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Does pushing the test button on a smoke alarm test the smoke sensor device inside?
Friday, June 29, 2018
Using the test button on the smoke alarms around your home regularly to verify that they are functional is recommended by alarm manufacturers. The test button checks two parts of the system: it verifies that the alarm is receiving adequate electrical power to function and that it will go off if activated by the smoke sensor.
But the test button does not test the sensor to verify that it will properly respond to smoke in the air and activate the alarm. There are aerosol cans of non-combustion “smoke” that cost around $10 and are approved to actually test the sensor inside the alarm. But most people aren’t going to go to all that trouble and will simply push the test button once in a while—which is, by the way, all that most manufacturers recommend doing.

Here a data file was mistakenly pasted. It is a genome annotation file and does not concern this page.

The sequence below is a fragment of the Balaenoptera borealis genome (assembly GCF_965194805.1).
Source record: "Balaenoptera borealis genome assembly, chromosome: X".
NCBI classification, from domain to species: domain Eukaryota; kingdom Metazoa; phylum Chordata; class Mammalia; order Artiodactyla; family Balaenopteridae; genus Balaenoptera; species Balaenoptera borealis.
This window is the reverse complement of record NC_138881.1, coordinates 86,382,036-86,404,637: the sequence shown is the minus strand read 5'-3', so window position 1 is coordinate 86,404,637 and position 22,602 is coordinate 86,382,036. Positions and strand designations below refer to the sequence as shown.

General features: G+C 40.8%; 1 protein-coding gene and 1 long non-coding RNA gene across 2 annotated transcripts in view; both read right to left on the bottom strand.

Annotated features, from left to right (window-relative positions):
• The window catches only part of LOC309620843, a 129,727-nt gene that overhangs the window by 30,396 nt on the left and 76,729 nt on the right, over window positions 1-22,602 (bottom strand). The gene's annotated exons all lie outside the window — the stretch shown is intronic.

There is a second safety precaution, however, that manufacturers recommend, and that is replacing the alarm when it is 10 years old. Ten years is the rated lifespan of the sensor. By that time it will have been operating continuously for 87,600 hours, and also accumulated a layer of dust on the internal components. So, whether the sensor is still functional is iffy at best.
Most smoke alarm manufacturers mark the date of manufacture or the date of the 10-year anniversary for alarm replacement on the back of the alarm. We check alarms that aren’t obviously new for manufacture date during a home inspection, and call them out for replacement if they are older. The back of the Firex smoke alarm in the photo at the top of this page, for example, has a stamp indicating it was manufactured on March 1, 2005, and is therefore past the end of its rated 10-year lifespan.
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